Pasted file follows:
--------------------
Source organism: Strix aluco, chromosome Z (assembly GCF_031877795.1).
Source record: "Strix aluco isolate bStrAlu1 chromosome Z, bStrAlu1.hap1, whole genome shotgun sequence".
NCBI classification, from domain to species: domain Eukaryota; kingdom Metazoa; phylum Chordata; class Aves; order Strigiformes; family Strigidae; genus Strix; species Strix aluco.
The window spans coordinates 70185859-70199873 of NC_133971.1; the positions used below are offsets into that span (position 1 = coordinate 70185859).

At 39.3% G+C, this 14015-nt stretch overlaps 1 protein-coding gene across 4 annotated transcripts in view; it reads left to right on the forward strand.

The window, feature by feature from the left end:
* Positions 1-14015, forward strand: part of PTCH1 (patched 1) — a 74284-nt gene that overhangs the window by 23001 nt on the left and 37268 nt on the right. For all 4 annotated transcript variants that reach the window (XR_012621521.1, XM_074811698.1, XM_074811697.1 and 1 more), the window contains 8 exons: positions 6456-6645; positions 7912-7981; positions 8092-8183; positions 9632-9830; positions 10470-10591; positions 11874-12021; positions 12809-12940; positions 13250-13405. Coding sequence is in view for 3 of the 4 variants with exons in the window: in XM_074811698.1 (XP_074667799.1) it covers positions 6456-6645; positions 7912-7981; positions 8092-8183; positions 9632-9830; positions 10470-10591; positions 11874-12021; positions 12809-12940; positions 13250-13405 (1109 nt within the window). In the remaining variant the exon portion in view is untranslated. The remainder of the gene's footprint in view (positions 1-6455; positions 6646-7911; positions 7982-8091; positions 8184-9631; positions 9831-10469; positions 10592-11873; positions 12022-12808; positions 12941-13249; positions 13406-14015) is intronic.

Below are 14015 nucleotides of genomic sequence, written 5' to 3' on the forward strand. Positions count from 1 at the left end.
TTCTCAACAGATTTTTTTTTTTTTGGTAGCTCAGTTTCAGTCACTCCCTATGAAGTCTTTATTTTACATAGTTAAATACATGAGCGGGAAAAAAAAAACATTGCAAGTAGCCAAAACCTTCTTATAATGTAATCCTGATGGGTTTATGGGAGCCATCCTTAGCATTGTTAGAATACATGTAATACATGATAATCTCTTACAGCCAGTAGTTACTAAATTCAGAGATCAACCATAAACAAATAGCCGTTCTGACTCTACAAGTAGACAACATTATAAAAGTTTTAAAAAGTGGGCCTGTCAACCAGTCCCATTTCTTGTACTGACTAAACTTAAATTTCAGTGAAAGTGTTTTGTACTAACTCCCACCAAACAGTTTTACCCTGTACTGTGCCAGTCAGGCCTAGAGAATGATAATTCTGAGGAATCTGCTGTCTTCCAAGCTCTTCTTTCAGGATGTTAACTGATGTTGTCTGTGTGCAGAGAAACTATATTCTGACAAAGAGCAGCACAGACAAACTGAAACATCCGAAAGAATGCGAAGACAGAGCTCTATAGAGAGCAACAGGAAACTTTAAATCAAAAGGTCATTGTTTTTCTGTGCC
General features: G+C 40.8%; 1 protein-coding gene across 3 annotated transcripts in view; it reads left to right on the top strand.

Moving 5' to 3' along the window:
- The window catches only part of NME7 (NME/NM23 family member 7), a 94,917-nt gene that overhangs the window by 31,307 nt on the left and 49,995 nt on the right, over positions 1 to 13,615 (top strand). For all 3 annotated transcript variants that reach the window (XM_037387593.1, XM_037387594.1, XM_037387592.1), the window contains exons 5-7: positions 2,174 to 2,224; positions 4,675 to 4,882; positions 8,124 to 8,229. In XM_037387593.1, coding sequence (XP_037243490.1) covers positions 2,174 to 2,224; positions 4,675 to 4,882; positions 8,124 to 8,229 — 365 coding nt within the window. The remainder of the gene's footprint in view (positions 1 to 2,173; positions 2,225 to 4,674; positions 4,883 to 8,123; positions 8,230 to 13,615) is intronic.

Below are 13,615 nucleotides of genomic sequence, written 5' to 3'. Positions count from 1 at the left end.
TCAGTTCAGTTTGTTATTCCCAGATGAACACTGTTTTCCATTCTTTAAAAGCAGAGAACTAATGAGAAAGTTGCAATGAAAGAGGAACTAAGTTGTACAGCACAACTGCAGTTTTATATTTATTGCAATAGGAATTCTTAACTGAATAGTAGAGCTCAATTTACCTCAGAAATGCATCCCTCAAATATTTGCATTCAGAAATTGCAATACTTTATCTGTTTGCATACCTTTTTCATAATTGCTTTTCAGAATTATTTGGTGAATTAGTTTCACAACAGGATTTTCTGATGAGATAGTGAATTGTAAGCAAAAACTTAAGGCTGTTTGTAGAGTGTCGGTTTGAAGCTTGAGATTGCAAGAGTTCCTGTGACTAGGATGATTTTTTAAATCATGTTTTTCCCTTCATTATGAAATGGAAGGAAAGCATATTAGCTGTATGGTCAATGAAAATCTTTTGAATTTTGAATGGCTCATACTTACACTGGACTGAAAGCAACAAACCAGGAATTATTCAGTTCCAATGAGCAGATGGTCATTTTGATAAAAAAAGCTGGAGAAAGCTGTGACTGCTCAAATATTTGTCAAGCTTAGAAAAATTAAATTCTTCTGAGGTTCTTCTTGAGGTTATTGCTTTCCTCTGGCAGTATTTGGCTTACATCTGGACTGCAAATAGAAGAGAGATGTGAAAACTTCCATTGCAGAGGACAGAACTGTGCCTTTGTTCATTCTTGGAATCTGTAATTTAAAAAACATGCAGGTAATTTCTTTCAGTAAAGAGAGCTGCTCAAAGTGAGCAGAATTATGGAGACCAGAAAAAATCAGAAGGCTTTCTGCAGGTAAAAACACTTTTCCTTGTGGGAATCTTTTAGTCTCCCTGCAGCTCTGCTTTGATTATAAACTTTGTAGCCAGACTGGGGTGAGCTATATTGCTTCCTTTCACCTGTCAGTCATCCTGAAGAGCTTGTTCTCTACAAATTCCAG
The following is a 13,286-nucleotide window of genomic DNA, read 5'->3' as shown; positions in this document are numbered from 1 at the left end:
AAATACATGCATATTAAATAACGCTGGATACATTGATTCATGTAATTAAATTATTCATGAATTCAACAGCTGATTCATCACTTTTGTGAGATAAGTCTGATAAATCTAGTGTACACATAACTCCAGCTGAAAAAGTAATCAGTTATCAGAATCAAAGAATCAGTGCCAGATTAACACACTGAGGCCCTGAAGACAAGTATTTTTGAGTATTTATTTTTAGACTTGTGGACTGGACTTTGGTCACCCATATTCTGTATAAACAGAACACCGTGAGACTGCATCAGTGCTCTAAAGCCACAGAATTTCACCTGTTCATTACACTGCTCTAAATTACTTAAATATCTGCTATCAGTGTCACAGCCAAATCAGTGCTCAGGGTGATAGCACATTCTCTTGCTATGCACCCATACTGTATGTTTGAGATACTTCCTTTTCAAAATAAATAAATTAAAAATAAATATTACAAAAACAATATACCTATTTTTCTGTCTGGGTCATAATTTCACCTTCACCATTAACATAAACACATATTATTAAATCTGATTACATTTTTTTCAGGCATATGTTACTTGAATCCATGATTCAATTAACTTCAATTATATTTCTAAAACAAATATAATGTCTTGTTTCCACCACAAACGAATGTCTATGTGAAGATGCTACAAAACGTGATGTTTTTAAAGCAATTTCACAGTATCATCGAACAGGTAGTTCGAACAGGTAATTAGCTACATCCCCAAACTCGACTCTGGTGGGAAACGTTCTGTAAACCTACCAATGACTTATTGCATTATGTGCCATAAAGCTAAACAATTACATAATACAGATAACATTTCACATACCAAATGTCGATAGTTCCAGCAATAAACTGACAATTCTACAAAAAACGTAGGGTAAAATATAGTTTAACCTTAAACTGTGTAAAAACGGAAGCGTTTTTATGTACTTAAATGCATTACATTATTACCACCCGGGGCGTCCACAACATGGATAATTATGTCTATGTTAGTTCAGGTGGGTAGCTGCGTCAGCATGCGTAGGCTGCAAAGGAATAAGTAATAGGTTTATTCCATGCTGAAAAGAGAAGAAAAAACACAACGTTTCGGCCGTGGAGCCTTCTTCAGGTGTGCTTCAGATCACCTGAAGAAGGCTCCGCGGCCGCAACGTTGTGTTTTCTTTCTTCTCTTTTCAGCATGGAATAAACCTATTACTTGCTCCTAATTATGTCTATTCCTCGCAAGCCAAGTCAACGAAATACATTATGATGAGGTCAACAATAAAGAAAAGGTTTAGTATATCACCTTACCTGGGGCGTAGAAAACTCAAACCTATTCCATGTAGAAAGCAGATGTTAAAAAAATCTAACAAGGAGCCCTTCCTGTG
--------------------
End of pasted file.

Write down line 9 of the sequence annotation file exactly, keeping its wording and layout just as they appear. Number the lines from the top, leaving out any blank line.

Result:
TTCTCAACAGATTTTTTTTTTTTTGGTAGCTCAGTTTCAGTCACTCCCTATGAAGTCTTTATTTTACATAGTTAAATACATGAGCGGGAAAAAAAAAACATTGCAAGTAGCCAAAACCTTCTTATAATGTAATCCTGATGGGTTTATGGGAGCCATCCTTAGCATTGTTAGAATACATGTAATACATGATAATCTCTTACAGCCAGTAGTTACTAAATTCAGAGATCAACCATAAACAAATAGCCGTTCTGACTCTACAAGTAGACAACATTATAAAAGTTTTAAAAAGTGGGCCTGTCAACCAGTCCCATTTCTTGTACTGACTAAACTTAAATTTCAGTGAAAGTGTTTTGTACTAACTCCCACCAAACAGTTTTACCCTGTACTGTGCCAGTCAGGCCTAGAGAATGATAATTCTGAGGAATCTGCTGTCTTCCAAGCTCTTCTTTCAGGATGTTAACTGATGTTGTCTGTGTGCAGAGAAACTATATTCTGACAAAGAGCAGCACAGACAAACTGAAACATCCGAAAGAATGCGAAGACAGAGCTCTATAGAGAGCAACAGGAAACTTTAAATCAAAAGGTCATTGTTTTTCTGTGCC